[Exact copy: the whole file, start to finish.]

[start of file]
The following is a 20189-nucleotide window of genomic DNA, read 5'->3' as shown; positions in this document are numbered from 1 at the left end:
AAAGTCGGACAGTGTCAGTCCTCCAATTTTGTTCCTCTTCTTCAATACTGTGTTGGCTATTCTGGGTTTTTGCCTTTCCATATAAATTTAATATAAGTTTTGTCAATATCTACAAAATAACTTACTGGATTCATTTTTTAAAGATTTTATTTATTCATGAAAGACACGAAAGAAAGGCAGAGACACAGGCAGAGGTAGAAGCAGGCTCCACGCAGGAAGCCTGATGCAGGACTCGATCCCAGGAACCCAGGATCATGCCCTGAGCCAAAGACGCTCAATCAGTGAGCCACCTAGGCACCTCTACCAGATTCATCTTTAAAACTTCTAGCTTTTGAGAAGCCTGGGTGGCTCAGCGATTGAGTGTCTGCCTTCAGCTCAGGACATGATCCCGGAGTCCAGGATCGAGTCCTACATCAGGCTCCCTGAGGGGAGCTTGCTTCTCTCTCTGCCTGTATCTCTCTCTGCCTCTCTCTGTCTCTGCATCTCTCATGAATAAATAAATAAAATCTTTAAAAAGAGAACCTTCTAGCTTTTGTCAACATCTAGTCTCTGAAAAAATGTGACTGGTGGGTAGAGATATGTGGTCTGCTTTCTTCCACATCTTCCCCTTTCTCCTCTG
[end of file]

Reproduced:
The following is a 20189-nucleotide window of genomic DNA, read 5'->3' as shown; positions in this document are numbered from 1 at the left end:
AAAGTCGGACAGTGTCAGTCCTCCAATTTTGTTCCTCTTCTTCAATACTGTGTTGGCTATTCTGGGTTTTTGCCTTTCCATATAAATTTAATATAAGTTTTGTCAATATCTACAAAATAACTTACTGGATTCATTTTTTAAAGATTTTATTTATTCATGAAAGACACGAAAGAAAGGCAGAGACACAGGCAGAGGTAGAAGCAGGCTCCACGCAGGAAGCCTGATGCAGGACTCGATCCCAGGAACCCAGGATCATGCCCTGAGCCAAAGACGCTCAATCAGTGAGCCACCTAGGCACCTCTACCAGATTCATCTTTAAAACTTCTAGCTTTTGAGAAGCCTGGGTGGCTCAGCGATTGAGTGTCTGCCTTCAGCTCAGGACATGATCCCGGAGTCCAGGATCGAGTCCTACATCAGGCTCCCTGAGGGGAGCTTGCTTCTCTCTCTGCCTGTATCTCTCTCTGCCTCTCTCTGTCTCTGCATCTCTCATGAATAAATAAATAAAATCTTTAAAAAGAGAACCTTCTAGCTTTTGTCAACATCTAGTCTCTGAAAAAATGTGACTGGTGGGTAGAGATATGTGGTCTGCTTTCTTCCACATCTTCCCCTTTCTCCTCTG